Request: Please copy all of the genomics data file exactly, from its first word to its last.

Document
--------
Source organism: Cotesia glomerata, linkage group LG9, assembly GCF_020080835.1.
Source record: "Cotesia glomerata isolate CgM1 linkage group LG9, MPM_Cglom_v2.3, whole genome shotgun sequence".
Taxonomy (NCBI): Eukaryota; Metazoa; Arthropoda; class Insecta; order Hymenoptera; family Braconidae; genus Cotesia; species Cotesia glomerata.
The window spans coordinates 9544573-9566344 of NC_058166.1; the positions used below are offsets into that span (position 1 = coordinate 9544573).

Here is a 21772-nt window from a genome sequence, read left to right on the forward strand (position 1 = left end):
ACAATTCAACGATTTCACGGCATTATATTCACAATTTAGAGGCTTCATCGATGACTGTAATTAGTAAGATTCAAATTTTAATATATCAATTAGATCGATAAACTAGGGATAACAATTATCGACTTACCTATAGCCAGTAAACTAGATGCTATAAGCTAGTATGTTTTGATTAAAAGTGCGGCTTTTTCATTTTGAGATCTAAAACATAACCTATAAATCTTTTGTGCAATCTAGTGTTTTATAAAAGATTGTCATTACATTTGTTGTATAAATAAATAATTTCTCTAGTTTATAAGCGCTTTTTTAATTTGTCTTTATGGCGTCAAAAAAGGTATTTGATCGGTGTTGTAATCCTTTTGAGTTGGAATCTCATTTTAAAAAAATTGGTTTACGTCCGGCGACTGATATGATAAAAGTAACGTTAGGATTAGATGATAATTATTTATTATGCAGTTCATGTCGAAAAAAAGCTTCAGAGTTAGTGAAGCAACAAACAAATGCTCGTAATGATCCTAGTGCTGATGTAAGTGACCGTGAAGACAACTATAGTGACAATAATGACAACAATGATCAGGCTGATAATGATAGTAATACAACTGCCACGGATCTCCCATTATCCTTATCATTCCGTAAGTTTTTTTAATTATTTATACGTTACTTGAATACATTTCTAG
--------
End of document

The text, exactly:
Source organism: Cotesia glomerata, linkage group LG9, assembly GCF_020080835.1.
Source record: "Cotesia glomerata isolate CgM1 linkage group LG9, MPM_Cglom_v2.3, whole genome shotgun sequence".
Taxonomy (NCBI): Eukaryota; Metazoa; Arthropoda; class Insecta; order Hymenoptera; family Braconidae; genus Cotesia; species Cotesia glomerata.
The window spans coordinates 9544573-9566344 of NC_058166.1; the positions used below are offsets into that span (position 1 = coordinate 9544573).

Here is a 21772-nt window from a genome sequence, read left to right on the forward strand (position 1 = left end):
ACAATTCAACGATTTCACGGCATTATATTCACAATTTAGAGGCTTCATCGATGACTGTAATTAGTAAGATTCAAATTTTAATATATCAATTAGATCGATAAACTAGGGATAACAATTATCGACTTACCTATAGCCAGTAAACTAGATGCTATAAGCTAGTATGTTTTGATTAAAAGTGCGGCTTTTTCATTTTGAGATCTAAAACATAACCTATAAATCTTTTGTGCAATCTAGTGTTTTATAAAAGATTGTCATTACATTTGTTGTATAAATAAATAATTTCTCTAGTTTATAAGCGCTTTTTTAATTTGTCTTTATGGCGTCAAAAAAGGTATTTGATCGGTGTTGTAATCCTTTTGAGTTGGAATCTCATTTTAAAAAAATTGGTTTACGTCCGGCGACTGATATGATAAAAGTAACGTTAGGATTAGATGATAATTATTTATTATGCAGTTCATGTCGAAAAAAAGCTTCAGAGTTAGTGAAGCAACAAACAAATGCTCGTAATGATCCTAGTGCTGATGTAAGTGACCGTGAAGACAACTATAGTGACAATAATGACAACAATGATCAGGCTGATAATGATAGTAATACAACTGCCACGGATCTCCCATTATCCTTATCATTCCGTAAGTTTTTTTAATTATTTATACGTTACTTGAATACATTTCTAG